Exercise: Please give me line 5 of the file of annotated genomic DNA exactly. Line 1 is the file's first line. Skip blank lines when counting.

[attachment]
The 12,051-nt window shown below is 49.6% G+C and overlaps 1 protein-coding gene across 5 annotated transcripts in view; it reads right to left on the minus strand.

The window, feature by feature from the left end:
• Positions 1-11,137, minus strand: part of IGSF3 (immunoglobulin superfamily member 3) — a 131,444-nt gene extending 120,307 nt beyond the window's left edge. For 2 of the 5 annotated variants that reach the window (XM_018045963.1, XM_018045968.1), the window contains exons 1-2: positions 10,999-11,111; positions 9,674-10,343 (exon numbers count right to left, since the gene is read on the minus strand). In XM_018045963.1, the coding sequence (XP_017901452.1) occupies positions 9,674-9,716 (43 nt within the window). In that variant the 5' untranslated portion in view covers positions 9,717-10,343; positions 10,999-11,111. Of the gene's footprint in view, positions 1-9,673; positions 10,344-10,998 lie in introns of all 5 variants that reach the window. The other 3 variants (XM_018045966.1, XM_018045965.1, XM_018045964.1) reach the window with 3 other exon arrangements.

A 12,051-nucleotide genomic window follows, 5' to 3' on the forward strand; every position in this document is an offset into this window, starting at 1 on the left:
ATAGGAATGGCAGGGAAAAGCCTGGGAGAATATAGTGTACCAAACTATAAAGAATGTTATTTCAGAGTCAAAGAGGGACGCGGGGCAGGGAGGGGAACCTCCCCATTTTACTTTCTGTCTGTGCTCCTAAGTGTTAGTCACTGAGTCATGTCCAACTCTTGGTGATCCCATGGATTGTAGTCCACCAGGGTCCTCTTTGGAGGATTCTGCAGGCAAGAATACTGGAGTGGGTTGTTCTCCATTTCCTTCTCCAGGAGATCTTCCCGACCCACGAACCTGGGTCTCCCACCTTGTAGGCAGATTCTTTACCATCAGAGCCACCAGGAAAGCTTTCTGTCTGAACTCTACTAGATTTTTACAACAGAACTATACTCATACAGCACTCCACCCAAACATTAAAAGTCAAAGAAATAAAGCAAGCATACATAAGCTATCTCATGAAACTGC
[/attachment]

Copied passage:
ATAGGAATGGCAGGGAAAAGCCTGGGAGAATATAGTGTACCAAACTATAAAGAATGTTATTTCAGAGTCAAAGAGGGACGCGGGGCAGGGAGGGGAACCTCCCCATTTTACTTTCTGTCTGTGCTCCTAAGTGTTAGTCACTGAGTCATGTCCAACTCTTGGTGATCCCATGGATTGTAGTCCACCAGGGTCCTCTTTGGAGGATTCTGCAGGCAAGAATACTGGAGTGGGTTGTTCTCCATTTCCTTCTCCAGGAGATCTTCCCGACCCACGAACCTGGGTCTCCCACCTTGTAGGCAGATTCTTTACCATCAGAGCCACCAGGAAAGCTTTCTGTCTGAACTCTACTAGATTTTTACAACAGAACTATACTCATACAGCACTCCACCCAAACATTAAAAGTCAAAGAAATAAAGCAAGCATACATAAGCTATCTCATGAAACTGC